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The GOP has a Muslim problem

By Dean Obeidallah, Special to CNN
August 29, 2012 -- Updated 2037 GMT (0437 HKT)
A worker changes the signs on the floor of the Republican National Convention on Wednesday.
A worker changes the signs on the floor of the Republican National Convention on Wednesday.
STORY HIGHLIGHTS
  • Dean Obeidallah: Leaders of many faiths to speak at RNC, except, glaringly, an imam
  • Some Republicans spread hate against Muslims and immigrants for political gain, he says
  • Obeidallah: This fear-mongering creates an environment that inspires violence
  • He says RNC Chairman Reince Priebus should ask a Muslim-American imam to speak

Editor's note: Dean Obeidallah, a former attorney, is a political comedian and frequent commentator on various TV networks including CNN. He is the editor of the politics blog The Dean's Report and co-director of the upcoming documentary, "The Muslims Are Coming!" Follow him on Twitter: @deanofcomedy

(CNN) -- A Catholic priest, a rabbi, an evangelical minister, a Sikh, a Greek Orthodox archbishop and two Mormon leaders walk into the Republican National Convention.

It sounds like the beginning of a joke. But the Republican Party's decision to invite representatives from all of these faiths to speak at this week's convention, but to exclude a Muslim-American imam, is anything but funny.

The Republican Party has a problem with Muslims. Of course, American Muslims can take some solace in the fact that we are not the only minority group that the Republican Party hardly welcomes.

Let's be honest, if you don't like Muslims, blacks, gays, immigrants or other minorities, which political party would make you feel most comfortable? Sure, some Republican officials are minorities, but a recent Galllup survey found that 89% of the Republican Party is white.

Dean Obeidallah
Dean Obeidallah

To be clear, I don't believe that most rank-and-file members of the Republican Party hate Muslims. The problem is that certain Republican leaders have stoked the flames of hate toward American Muslims, and other minorities, as a political tool to motivate people to support their cause.

For example, recently Rep. Michele Bachmann -- along with four other Republican House members -- asserted that the Muslim Brotherhood had infiltrated the U.S. government. Bachmann, who is in a tough re-election battle in her redrawn congressional district, even "named names" by claiming that Secretary Hillary Clinton's top aide, Huma Abedin, and Rep. Keith Ellison were connected to the Muslim Brotherhood.

Although Republican Sen. John McCain publicly denounced Bachmann's baseless allegations, just a few weeks later, Republican Rep. Joe Walsh escalated the fear-mongering. Walsh, who is in a tight race with Democratic opponent Tammy Duckworth, told constituents at a town hall meeting in the Chicago suburbs that there are radical Muslims living among them who are plotting to kill them: "One thing I'm sure of is that there are people in this country -- there is a radical strain of Islam in this country -- it's not just over there -- trying to kill Americans every week." Walsh even claimed that this Muslim radical was in his district: "It's in Elk Grove. It's in Addison. It's in Elgin. It's here."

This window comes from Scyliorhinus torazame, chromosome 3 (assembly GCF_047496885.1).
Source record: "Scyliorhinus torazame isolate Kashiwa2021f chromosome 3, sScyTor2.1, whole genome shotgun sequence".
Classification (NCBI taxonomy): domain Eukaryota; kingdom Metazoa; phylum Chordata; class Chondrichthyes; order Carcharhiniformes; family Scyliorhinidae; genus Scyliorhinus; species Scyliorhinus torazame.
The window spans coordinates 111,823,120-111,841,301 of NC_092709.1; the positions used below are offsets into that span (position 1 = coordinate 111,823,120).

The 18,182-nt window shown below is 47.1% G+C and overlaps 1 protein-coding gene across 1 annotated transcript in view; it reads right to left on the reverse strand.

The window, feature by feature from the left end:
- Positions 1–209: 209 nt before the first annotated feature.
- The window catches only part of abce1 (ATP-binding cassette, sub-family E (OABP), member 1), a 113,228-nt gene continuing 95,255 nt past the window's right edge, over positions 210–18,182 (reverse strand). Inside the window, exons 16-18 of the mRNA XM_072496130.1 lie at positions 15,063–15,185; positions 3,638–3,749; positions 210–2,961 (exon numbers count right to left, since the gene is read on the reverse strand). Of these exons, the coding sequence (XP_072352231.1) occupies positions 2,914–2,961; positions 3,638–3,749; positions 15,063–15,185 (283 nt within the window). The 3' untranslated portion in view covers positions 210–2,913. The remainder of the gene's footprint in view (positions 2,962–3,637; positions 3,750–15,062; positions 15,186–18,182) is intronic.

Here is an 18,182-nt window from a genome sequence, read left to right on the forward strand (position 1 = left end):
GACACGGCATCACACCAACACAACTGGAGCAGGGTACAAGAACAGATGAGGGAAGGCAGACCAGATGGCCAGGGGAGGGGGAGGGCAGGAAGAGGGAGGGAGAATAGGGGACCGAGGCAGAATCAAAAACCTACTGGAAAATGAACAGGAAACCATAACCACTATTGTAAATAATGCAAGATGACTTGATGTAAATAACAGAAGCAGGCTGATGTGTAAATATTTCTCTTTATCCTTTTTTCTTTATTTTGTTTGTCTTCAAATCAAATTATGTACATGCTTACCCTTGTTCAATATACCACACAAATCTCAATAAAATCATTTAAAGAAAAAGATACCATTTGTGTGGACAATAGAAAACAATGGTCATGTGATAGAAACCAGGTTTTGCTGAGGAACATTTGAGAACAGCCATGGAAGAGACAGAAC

And let's not forget that during this year's Republican presidential primaries, Newt Gingrich and Herman Cain told voters that American Muslims want to impose Islamic law in America. It's a truly astounding task when you consider that this would require the 2.6 million Muslims in the U.S. to overpower the other 300 million Americans and implement an Islamic legal system. Obviously, this assertion is not based on facts, but to politicians desperate for votes, facts don't matter.

This type of rhetoric has yielded two distinct consequences. First, it can be seen in the attitudes of Republicans who have been poisoned by the anti-Muslim voices in their party. A recent poll found that 62% of Obama voters view American Muslims favorably, but only 34% of Romney voters shared that positive outlook.

Even more alarming is that fear-mongering by politicians can create an environment that inspires violence against the people being demonized. It sends a message that these people are "others" and not truly Americans like the rest of us.

For example, within a few weeks of Bachmann's comments, a suspicious fire destroyed a mosque in Missouri. And days after Walsh's warnings that Muslim terrorists were living in the Chicago suburbs, a homemade acid bomb was thrown at an Islamic school, pellet gunshots were fired at a mosque, and Muslim headstones at a cemetery were defaced with anti-Muslim graffiti, all in the Chicago area. It's impossible to know whether these hateful acts were related to the remarks, but the climate created by fear-mongering does not encourage tolerance.

Getting back to this week's Republican Convention: The Republican Party should be applauded for including so many faiths, especially the Sikhs, who number about 200,000 Americans and whose community was targeted by a hate-filled gunman who killed six people in a place of worship. But excluding Muslims sends a message that American Muslims are not part of the fabric of this country. That is wrong.

Republican National Committee Chairman Reince Priebus still has time to correct this mistake. He could invite a Muslim-American imam to be a part of this week's convention. That would send a clear message that the Republican Party is truly welcoming of all major religions practiced in the U.S.

It also would send a message that there is no place for hate in the GOP against any American minority group. It's now up to Preibus to show whether the Republican Party stands for inclusiveness or division.

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The opinions expressed in this commentary are solely those of Dean Obeidallah.

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